Unitec students' urban Pacific stories selected for film festival

Two short films by Unitec students have been chosen for the Wairoa Māori Film Festival at Kahungunu Marae this coming Queen’s Birthday weekend.

waiting film
Waiting, a film by Samuel Kamu and directed by Amberley Jo Aumua

Waiting written by Samuel Kamu and directed by Amberley Jo Aumua, and I have curls written and directed by Maria Vai, tell stories of young urban Māori and Pacific experiences highlighting the hunger for family connection in our communities.

Samuel, Maria and Amberley Jo, all graduates of Unitec’s Bachelor of Performing and Screen Arts, created the films as part of their final-year study requirements.

Amberley Jo, Ngati Haua and Samoan, a first-time director, came into the programme as a writer. “I am a story teller. I am very passionate about it and the power of directing is having your vision presented accurately.” She worked closely with script writer Samuel Kamu on Waiting, a story inspired by Samuel’s West Auckland childhood and days spent outside the dairy — “a hangout place where the world didn’t matter” pretending to make calls to “very important people”.

When Amberley Jo first read Sam’s script, she immediately felt it could be set in South Auckland. “I recognised these boys and girls because I have been one of them myself. When people walk or drive past places in South Auckland that look isolated, places of nothingness, all they see is the rough exterior but I think there’s beauty in being different. In these places, there are stories, there are things going on, deeper things that mean something, things that are not talked about. It is in these places where you have the most natural and intimate conversations.”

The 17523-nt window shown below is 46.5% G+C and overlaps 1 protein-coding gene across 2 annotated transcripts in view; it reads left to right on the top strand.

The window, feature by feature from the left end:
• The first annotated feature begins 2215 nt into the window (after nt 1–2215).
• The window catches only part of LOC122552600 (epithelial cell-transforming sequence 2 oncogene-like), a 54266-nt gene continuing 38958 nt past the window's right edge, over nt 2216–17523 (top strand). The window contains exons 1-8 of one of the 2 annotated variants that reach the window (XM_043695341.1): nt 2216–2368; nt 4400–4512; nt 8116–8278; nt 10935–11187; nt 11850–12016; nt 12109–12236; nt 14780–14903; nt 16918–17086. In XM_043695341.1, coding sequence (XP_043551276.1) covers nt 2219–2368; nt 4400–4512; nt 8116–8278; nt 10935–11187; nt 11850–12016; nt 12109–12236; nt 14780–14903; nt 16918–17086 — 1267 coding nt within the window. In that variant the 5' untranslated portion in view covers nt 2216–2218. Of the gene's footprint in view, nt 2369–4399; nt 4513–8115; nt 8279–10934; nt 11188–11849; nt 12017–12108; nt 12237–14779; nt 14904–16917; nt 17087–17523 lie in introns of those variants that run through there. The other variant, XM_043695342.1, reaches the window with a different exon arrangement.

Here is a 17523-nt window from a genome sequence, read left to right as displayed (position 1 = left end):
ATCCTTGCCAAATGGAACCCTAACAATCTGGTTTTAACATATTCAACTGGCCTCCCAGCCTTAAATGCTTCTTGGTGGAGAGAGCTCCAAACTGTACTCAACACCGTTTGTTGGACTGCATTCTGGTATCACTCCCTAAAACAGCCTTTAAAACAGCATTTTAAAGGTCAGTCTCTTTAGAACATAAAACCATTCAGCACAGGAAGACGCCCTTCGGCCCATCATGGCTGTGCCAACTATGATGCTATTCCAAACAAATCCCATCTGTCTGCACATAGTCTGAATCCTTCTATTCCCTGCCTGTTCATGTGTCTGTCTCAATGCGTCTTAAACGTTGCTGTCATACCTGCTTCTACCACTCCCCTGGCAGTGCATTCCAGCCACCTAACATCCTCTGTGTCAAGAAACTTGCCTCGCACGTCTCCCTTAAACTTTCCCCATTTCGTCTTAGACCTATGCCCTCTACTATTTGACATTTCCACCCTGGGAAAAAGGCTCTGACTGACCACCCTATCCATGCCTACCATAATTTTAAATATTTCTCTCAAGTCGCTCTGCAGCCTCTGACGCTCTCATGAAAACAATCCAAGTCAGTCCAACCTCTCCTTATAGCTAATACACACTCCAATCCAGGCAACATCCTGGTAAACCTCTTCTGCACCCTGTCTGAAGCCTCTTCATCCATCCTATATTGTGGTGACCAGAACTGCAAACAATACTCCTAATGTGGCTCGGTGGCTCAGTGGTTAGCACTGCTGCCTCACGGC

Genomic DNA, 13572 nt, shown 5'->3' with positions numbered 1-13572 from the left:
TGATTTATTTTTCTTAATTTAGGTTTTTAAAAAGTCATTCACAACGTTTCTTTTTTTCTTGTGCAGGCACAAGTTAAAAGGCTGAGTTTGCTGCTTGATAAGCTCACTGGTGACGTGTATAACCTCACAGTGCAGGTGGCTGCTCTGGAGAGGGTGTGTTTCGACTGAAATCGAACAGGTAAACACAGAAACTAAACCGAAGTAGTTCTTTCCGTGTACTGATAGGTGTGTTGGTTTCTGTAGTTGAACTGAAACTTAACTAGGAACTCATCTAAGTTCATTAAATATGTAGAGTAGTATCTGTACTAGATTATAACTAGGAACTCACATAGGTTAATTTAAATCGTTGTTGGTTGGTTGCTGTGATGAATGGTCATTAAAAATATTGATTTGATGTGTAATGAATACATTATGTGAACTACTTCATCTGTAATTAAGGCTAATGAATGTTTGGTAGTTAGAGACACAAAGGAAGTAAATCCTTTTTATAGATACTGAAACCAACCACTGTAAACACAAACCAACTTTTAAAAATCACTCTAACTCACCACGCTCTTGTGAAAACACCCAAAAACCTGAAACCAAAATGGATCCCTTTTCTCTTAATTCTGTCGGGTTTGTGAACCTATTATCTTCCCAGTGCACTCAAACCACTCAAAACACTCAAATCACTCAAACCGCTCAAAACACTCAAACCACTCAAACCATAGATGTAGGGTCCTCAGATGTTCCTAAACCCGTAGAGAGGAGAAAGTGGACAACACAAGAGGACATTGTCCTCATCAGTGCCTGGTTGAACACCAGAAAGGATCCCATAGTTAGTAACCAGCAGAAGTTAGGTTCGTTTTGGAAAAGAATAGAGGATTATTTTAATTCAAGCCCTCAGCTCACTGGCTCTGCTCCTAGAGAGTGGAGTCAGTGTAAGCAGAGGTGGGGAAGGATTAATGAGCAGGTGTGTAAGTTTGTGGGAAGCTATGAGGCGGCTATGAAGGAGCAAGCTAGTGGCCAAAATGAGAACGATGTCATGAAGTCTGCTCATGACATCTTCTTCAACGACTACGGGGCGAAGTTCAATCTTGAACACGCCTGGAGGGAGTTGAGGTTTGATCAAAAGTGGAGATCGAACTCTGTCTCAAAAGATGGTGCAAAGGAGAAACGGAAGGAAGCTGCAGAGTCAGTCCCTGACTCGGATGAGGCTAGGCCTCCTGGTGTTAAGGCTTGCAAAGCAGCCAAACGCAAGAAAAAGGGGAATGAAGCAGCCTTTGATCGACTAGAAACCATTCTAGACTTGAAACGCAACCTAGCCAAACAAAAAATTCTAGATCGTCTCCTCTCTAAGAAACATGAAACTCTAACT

I have curls film
Maria Vai’s film I Have Curls

Maria Vai’s I Have Curls tackles the search for identity and the guardianship of knowledge from a Tongan perspective. “I saw the issue of identity in the young people of my family and also those who I was mentoring as a youth worker – the big issue of not knowing who they are. Young people are so soaked into the Westernised world they forget their roots. It is not only because they choose to, it is also because their family members who are responsible for passing this knowledge down don’t pay it forward. Your parents, your tribe, your village, your country – it is a right for these young people to know,” says Maria. And women have a key role as cultural custodians. “They can be in charge of this beautiful planting but they are also the ones who cut it and throw it away.”

There is a determination for realism in both films. So, with only a small pool of Pacific actors to draw on, Maria and Amberley Jo brought to screen people with no previous acting experience from their own family and community networks, a move which carries a great sense of responsibility. To stay true to their Pacific communities, the directors have kept tight attention to detail which will be noted by Pacific audiences — subtle movements, colours, placements and absences, the way a hand curls towards a door handle that signals ‘home’, a longing hope cut short of any tip to promise.

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